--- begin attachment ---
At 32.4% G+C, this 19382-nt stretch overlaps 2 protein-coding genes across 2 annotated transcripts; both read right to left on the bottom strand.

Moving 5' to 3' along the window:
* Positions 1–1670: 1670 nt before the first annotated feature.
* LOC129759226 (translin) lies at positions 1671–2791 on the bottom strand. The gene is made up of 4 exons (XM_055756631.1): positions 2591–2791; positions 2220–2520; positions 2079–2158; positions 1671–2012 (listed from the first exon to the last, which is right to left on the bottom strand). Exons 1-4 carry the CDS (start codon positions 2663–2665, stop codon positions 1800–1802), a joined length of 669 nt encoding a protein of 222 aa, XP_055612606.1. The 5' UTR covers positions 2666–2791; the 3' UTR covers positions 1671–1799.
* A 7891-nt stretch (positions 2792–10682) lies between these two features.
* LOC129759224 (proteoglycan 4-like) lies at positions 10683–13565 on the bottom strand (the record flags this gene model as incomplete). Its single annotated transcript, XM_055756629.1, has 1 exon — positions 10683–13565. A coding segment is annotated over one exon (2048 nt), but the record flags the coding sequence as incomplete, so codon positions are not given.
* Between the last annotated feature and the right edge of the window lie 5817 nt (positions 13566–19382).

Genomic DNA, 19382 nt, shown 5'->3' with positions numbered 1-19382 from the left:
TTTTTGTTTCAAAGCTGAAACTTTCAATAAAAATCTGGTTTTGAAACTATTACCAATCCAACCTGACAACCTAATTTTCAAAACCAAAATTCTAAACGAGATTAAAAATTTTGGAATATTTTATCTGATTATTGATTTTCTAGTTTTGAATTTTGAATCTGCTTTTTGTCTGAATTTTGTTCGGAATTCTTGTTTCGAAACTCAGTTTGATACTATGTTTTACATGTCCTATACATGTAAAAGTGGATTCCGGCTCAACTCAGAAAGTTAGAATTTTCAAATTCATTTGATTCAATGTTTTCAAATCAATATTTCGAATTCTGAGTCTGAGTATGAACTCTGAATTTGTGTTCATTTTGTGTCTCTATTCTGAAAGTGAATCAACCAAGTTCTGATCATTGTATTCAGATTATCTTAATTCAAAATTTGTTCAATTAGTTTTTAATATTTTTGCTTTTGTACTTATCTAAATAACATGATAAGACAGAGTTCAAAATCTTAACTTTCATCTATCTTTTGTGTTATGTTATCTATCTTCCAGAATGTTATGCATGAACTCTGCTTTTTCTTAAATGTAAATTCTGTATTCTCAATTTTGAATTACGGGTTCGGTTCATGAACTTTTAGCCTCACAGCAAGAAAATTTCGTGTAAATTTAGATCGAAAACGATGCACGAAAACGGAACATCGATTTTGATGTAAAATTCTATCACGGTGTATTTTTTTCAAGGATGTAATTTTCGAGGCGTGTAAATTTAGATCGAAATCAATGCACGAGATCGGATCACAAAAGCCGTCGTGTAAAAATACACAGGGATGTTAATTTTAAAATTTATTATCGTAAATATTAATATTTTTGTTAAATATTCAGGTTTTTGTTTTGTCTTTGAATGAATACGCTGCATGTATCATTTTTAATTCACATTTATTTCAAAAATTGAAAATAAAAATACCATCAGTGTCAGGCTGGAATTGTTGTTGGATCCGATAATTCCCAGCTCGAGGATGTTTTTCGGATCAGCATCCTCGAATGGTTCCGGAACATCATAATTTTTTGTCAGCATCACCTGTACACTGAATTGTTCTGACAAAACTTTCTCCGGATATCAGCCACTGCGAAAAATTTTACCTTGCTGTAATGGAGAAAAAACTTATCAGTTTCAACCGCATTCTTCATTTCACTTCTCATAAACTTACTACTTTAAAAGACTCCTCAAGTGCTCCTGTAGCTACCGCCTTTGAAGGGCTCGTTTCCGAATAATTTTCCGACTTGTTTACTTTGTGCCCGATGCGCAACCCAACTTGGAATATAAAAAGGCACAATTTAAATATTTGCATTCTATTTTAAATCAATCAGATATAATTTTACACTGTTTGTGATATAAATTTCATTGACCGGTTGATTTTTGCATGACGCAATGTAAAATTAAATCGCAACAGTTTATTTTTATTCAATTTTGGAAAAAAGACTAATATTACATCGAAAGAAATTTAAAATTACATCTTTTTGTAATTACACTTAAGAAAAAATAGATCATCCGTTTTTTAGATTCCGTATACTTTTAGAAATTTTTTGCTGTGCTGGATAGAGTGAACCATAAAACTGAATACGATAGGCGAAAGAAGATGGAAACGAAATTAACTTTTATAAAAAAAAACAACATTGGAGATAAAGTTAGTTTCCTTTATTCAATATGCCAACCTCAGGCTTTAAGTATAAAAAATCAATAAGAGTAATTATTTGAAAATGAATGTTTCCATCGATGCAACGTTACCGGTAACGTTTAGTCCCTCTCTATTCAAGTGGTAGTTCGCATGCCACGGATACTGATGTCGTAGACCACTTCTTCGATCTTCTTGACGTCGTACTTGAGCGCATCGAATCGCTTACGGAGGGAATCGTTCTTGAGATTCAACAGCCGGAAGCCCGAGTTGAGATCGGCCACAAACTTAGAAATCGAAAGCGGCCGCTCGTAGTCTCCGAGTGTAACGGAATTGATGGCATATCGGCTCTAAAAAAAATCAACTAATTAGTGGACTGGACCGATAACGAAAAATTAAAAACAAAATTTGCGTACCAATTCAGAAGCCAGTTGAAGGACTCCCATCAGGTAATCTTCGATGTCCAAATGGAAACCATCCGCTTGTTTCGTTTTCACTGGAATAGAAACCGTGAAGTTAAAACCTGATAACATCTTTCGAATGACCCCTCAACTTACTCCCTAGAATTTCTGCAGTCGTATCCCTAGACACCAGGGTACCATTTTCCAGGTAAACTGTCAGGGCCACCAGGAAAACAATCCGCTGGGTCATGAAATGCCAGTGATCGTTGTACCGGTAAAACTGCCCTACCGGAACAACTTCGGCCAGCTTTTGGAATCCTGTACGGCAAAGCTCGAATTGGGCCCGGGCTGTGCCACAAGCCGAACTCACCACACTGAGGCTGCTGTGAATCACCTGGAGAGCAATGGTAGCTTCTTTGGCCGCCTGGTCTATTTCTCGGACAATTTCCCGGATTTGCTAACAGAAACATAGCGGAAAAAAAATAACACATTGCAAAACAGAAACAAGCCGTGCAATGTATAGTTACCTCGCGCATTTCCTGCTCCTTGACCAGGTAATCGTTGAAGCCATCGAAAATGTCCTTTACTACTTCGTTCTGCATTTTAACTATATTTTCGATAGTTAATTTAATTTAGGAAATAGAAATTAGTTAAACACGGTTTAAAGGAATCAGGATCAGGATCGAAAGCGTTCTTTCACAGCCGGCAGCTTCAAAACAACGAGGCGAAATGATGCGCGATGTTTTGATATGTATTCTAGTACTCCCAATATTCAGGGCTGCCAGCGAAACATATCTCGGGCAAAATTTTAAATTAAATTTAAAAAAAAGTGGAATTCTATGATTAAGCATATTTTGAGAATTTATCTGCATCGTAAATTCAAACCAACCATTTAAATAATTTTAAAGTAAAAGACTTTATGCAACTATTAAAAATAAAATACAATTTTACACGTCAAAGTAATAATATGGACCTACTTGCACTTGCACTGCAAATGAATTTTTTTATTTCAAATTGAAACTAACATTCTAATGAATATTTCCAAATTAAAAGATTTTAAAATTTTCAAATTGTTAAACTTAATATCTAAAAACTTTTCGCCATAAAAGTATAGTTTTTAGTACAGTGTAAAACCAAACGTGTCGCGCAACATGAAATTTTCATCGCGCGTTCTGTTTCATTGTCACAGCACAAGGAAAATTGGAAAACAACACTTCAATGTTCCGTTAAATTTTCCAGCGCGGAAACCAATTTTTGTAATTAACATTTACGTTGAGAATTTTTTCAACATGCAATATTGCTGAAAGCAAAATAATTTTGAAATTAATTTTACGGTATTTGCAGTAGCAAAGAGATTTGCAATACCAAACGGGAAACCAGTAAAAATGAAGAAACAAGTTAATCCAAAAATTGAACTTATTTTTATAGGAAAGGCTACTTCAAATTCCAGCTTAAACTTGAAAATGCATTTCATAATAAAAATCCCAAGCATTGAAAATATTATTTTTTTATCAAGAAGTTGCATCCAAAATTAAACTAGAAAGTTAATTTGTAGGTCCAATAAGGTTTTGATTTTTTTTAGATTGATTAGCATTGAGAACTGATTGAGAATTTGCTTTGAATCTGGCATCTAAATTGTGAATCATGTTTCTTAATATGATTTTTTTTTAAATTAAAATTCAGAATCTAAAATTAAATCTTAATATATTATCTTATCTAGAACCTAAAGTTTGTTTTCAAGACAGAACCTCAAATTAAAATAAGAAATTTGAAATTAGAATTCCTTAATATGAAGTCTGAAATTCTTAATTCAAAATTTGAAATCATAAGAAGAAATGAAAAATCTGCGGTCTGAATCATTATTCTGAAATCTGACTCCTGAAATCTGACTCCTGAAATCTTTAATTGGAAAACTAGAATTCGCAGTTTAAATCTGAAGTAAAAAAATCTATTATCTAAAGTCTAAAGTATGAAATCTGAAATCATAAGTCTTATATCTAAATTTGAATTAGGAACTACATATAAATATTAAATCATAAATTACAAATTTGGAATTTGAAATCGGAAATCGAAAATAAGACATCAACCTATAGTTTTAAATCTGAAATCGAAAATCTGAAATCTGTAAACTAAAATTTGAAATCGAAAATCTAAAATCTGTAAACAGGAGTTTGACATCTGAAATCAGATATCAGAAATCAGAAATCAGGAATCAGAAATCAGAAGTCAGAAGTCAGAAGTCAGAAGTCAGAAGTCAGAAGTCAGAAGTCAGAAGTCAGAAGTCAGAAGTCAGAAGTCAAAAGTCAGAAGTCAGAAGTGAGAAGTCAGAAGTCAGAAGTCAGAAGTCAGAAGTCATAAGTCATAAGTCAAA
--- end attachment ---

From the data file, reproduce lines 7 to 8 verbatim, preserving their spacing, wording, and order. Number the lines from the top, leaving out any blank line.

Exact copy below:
* Between the last annotated feature and the right edge of the window lie 5817 nt (positions 13566–19382).

Genomic DNA, 19382 nt, shown 5'->3' with positions numbered 1-19382 from the left: